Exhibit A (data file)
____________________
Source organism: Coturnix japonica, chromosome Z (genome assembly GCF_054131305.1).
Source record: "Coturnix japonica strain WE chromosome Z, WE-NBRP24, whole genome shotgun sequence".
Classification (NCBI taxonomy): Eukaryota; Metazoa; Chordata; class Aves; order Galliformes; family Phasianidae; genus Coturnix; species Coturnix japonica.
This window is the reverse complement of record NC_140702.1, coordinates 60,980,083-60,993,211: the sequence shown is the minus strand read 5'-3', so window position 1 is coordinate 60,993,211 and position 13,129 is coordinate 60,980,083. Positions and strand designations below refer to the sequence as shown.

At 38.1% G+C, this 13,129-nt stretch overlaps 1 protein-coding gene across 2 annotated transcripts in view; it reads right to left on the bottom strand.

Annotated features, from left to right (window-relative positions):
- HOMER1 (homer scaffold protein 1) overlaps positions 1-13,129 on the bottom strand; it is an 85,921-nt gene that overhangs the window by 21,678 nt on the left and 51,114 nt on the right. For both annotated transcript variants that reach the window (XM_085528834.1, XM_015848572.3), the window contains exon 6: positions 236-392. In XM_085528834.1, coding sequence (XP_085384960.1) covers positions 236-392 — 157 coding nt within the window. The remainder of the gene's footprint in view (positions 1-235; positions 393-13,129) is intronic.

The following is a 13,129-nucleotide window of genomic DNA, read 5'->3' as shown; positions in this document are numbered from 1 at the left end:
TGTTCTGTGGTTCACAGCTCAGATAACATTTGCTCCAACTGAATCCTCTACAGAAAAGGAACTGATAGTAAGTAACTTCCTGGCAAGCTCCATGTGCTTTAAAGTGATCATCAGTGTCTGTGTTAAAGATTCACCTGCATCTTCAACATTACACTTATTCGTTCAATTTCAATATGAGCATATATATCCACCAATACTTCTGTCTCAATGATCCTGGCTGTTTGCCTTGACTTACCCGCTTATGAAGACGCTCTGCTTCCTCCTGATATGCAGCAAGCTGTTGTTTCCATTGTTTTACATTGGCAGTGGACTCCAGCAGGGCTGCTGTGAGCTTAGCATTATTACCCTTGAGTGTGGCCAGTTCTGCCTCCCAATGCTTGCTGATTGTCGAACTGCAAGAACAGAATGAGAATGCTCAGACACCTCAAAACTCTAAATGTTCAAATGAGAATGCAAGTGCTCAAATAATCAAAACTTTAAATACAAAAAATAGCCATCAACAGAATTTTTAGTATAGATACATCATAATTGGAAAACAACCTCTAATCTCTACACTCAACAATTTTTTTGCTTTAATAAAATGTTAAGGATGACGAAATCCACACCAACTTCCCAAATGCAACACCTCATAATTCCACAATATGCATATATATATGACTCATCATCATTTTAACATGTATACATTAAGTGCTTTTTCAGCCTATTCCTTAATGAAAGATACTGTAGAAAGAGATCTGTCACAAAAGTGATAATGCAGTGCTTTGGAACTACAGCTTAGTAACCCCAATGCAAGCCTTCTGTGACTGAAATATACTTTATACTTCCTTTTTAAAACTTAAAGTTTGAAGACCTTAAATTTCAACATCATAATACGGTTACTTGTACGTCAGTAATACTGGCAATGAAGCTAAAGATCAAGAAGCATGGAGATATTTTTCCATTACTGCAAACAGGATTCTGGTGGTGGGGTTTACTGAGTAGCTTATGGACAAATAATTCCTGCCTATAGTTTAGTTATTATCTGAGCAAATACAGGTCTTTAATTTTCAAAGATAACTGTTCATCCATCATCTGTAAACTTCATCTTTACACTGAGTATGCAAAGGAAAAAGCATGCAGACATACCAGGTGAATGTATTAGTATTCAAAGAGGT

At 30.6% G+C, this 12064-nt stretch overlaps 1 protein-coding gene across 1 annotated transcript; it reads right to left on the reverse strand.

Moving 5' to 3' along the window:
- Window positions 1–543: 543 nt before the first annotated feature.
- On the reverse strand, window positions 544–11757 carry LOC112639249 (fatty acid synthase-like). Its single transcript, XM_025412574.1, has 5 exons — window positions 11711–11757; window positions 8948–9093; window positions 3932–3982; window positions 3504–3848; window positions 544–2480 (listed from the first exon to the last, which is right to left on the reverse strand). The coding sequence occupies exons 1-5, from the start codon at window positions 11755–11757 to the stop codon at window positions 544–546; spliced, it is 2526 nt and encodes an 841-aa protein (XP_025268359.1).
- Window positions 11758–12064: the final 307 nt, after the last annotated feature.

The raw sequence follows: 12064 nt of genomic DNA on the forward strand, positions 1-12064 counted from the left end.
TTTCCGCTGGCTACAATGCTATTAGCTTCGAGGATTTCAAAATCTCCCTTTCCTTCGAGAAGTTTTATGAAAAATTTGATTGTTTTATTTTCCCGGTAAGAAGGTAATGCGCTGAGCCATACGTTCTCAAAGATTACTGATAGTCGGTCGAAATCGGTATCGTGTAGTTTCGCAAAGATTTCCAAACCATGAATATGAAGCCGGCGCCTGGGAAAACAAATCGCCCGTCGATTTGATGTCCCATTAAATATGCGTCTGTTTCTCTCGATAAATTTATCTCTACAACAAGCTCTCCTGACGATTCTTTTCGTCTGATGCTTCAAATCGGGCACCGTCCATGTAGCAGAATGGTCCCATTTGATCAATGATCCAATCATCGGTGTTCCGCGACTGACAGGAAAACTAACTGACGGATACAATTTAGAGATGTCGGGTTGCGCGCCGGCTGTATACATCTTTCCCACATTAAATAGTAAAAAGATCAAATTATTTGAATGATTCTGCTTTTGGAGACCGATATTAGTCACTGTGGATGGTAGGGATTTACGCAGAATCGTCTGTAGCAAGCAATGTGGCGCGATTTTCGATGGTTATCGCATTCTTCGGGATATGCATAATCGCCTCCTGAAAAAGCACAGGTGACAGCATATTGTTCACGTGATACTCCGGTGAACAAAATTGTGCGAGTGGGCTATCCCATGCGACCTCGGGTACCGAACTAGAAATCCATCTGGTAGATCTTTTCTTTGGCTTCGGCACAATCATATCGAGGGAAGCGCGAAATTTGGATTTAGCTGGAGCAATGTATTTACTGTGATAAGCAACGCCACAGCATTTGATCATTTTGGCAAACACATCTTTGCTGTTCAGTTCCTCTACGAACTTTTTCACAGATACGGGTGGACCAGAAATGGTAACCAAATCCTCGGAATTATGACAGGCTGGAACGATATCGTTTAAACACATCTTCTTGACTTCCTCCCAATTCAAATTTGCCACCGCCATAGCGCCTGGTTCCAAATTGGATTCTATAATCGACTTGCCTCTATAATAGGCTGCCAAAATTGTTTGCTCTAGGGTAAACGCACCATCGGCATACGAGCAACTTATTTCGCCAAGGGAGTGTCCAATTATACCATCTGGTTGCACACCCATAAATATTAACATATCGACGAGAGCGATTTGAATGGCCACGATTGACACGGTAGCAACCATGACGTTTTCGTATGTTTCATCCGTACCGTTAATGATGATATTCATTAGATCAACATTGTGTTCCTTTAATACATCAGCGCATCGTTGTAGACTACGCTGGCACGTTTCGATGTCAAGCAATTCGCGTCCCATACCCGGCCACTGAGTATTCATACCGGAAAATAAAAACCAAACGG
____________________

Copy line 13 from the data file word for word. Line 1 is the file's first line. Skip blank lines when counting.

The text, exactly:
- On the reverse strand, window positions 544–11757 carry LOC112639249 (fatty acid synthase-like). Its single transcript, XM_025412574.1, has 5 exons — window positions 11711–11757; window positions 8948–9093; window positions 3932–3982; window positions 3504–3848; window positions 544–2480 (listed from the first exon to the last, which is right to left on the reverse strand). The coding sequence occupies exons 1-5, from the start codon at window positions 11755–11757 to the stop codon at window positions 544–546; spliced, it is 2526 nt and encodes an 841-aa protein (XP_025268359.1).